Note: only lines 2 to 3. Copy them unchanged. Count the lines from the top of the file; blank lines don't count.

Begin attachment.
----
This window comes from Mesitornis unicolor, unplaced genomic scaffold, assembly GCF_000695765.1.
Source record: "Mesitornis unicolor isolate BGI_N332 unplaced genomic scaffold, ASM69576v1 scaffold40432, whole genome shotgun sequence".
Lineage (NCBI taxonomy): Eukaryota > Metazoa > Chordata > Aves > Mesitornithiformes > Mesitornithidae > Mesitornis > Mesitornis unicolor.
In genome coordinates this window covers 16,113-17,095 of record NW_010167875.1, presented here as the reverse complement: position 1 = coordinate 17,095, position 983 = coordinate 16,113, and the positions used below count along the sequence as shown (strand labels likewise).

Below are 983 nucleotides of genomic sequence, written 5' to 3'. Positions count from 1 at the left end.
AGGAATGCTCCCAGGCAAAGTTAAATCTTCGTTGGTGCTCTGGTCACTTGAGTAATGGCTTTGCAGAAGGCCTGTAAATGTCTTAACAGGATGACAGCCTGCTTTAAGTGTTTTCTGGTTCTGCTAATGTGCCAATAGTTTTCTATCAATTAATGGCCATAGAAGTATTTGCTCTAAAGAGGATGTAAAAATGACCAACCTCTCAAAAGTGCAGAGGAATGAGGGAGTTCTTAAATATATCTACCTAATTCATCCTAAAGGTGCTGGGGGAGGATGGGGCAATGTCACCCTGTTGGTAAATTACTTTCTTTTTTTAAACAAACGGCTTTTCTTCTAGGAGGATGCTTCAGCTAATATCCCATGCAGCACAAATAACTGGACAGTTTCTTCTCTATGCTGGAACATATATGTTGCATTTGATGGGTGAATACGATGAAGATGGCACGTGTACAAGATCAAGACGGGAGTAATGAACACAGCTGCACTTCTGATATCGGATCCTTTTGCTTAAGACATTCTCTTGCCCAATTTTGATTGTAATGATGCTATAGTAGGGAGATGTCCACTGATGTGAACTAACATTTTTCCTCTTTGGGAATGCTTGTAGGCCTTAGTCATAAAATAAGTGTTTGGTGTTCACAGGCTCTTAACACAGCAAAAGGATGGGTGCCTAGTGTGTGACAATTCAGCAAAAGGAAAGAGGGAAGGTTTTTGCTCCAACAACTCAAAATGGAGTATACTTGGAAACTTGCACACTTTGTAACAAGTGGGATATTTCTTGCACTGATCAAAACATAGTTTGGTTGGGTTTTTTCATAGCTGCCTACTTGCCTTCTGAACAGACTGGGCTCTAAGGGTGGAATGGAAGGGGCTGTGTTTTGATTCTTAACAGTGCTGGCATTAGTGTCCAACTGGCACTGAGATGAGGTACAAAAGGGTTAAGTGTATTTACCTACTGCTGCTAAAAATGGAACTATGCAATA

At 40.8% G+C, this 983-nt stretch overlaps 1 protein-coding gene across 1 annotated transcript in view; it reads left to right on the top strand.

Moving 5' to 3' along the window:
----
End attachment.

Source record: "Mesitornis unicolor isolate BGI_N332 unplaced genomic scaffold, ASM69576v1 scaffold40432, whole genome shotgun sequence".
Lineage (NCBI taxonomy): Eukaryota > Metazoa > Chordata > Aves > Mesitornithiformes > Mesitornithidae > Mesitornis > Mesitornis unicolor.